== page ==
Soft Paws: Dealing with pet parasites

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By Charlene Marchand

For Capital Region Independent Media

Jack and Jassmine are Jack Russell terrier mixes, pictured with CGHS soft Adoption Counselor Kylie Hulbert. Jack is 12 years old and Jassmine is about 8 years old. They were unfortunately surrendered to us due to their previous owners getting a divorce. These two are very bonded and must be adopted out together into a pet-free, child-free home. They are the sweetest older dogs and just want to be in the company of their favorite human!

It’s a beautiful, warm and sunny day in the month of June, and those small spring/summer savages are out in force.

Gnats are creating small funnel clouds, engorged ticks are falling off our feline and canine friends, and as a footnote, I killed my first 2022 mosquito yesterday.

Annual reminders about the importance – no, the necessity — of protecting our companion animals from these onslaughts, cannot appear in print frequently enough. Here’s ours:

  • Heartworm protection: All dogs should be on heartworm preventative. Dog owners should administer medication throughout the year. If meds have ceased after the onset of winter and cold temperatures, a blood test must be taken before you can continue again. There are a number of effective products on the market, and your decision should be made jointly with your veterinarian. Once contracted, the treatment for heartworm, in some animals, may be life threatening. Don’t forget that we are endemic in this part of the country for heartworm.
  • Ticks and fleas: There’s no question that I sound like a broken record when it comes to external parasite control. It’s a must. It’s imperative. It’s like drinking eight glasses of water per day. Your cats and dogs can breeze through the warm season definitely flea-free, and come pretty close where ticks are concerned. I think it’s safe to say that the product of choice, at this time, should be discussed with your veterinarian. For frequently bathed dogs who live on properties graced by ponds, or dogs who live outside, the efficacy of certain products can remain unaffected.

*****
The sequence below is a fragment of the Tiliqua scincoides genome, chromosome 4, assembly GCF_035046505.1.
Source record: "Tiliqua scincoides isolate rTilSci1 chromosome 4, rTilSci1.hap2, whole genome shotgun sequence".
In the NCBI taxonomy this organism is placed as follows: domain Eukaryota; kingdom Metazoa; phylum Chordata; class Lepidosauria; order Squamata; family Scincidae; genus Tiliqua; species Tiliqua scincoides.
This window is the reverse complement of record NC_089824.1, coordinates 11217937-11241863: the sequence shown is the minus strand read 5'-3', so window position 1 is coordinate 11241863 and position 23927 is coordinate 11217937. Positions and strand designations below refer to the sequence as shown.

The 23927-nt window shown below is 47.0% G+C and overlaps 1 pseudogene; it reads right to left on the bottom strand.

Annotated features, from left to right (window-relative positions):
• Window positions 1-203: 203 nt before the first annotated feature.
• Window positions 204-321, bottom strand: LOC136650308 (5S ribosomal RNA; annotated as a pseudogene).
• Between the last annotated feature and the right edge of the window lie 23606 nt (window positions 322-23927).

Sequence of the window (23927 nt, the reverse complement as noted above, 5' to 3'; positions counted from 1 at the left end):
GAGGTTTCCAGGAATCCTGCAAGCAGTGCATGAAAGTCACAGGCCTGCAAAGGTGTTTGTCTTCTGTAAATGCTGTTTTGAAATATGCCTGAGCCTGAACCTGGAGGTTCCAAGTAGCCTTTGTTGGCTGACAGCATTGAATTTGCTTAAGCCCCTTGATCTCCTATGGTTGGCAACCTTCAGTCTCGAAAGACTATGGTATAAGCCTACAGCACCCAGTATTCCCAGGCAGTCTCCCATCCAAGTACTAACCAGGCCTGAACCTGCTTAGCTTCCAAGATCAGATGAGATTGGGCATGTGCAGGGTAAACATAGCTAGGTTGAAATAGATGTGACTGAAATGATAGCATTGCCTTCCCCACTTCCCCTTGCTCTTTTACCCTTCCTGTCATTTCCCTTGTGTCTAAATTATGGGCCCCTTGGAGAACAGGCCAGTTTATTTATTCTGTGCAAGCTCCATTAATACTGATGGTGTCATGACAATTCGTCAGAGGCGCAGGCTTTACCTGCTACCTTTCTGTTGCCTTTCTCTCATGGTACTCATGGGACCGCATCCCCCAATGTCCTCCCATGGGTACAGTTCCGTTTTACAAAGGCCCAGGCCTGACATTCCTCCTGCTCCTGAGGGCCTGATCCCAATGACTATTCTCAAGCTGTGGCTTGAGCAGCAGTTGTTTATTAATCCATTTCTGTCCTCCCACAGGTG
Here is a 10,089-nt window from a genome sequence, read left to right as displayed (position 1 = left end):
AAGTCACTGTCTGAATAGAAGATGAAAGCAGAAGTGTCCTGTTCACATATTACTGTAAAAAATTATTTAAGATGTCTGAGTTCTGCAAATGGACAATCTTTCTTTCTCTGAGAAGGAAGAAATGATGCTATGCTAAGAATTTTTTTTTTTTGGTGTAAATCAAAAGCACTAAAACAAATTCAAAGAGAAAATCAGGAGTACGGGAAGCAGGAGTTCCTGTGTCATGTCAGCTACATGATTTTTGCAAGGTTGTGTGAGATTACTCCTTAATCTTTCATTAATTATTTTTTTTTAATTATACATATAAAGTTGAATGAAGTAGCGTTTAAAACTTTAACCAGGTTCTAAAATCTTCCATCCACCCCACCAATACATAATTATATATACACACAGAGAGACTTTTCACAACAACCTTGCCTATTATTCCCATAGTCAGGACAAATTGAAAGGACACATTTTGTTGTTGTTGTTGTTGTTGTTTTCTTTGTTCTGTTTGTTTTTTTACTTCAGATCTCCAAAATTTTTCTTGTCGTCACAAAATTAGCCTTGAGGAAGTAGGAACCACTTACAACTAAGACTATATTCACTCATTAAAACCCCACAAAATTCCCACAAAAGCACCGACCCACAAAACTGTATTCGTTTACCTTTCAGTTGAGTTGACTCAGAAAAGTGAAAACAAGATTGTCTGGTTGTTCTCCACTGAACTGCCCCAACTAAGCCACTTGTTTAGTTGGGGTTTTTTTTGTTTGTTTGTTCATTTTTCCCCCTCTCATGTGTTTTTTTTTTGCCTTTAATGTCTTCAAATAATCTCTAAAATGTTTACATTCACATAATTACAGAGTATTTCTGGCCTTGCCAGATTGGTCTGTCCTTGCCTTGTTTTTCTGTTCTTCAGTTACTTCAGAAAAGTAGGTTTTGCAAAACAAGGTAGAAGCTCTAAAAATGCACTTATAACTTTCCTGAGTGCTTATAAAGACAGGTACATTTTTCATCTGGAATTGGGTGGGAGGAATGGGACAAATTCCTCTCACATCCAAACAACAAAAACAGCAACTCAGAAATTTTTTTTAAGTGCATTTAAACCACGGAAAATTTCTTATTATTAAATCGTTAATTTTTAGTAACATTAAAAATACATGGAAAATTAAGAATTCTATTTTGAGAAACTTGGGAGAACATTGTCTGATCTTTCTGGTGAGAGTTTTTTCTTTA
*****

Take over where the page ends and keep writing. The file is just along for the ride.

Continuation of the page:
• K-9 Advantix. It is rapidly gaining a faithful following. It includes the ability to repel mosquitoes in its repertoire. Caution must be used with this highly effective product, because its chemical properties are toxic to cats. Many clients love the Seresto collar and often use them with a systemic like Simparica Trio, Credelio, Nexguard. Etc. Again, a veterinarian discussion. I go through tons of “Off Smooth and Dri” on my German shepherd dogs daily, in addition to Advantix.
  • Lyme disease has put nearby Columbia County on the map for having the highest number of diagnosed human cases in the country. Our canine companions also share in this dubious, unfortunate honor. Anaplasmosis and ehrlichiosis are frequently diagnosed vector diseases.
  • Don’t forget your cats when discussing the problem of external parasite protection. Consult your veterinarian about the use of topicals mentioned, or ingested meds like Revolution and Sentinel. Bear in mind that repellent products, like Adams Flea and Tick Repellent or Cutter’s Outdoorsman spray, enhance the effectiveness of other non-repellent topicals. The Cutter Outdoorsman Insect Repellent Lotion is an excellent choice to keep biting flies off the ears of canines, felines and equines!
  •  Horse protection: Horses are certainly not last, nor least. The Freedom and EQUI-Spot-On products have a reasonable degree of efficacy. My Repel X usage was significantly decreased with regular Spot-On application when my horses were alive. Our equine friends are not exempt from the complications of Lyme disease, nor the discomfort of biting flies, gnats and mosquitoes.

Feel free to call us with any questions at 518-828-6044 or visit our website at www.cghs.org. Our Food Bank is open to any from the public in need of pet food or for those wishing to donate food from 11:30 a.m. to 4:00 p.m. daily. Spay/neuter clinics for cats are $86.00 male or female, including a rabies vaccination and a 5-in-1 feline distemper combination vaccination. Nail clipping services are available every Saturday from 10 a.m. to 11 a.m. at the shelter for a donation of $10 for cats and $15 for dogs (currently prepaid only).

Charlene Marchand is the chairperson of the Columbia-Greene Humane Society/SPCA Board of Directors. She may be contacted at cghsaaron@gmail.com.

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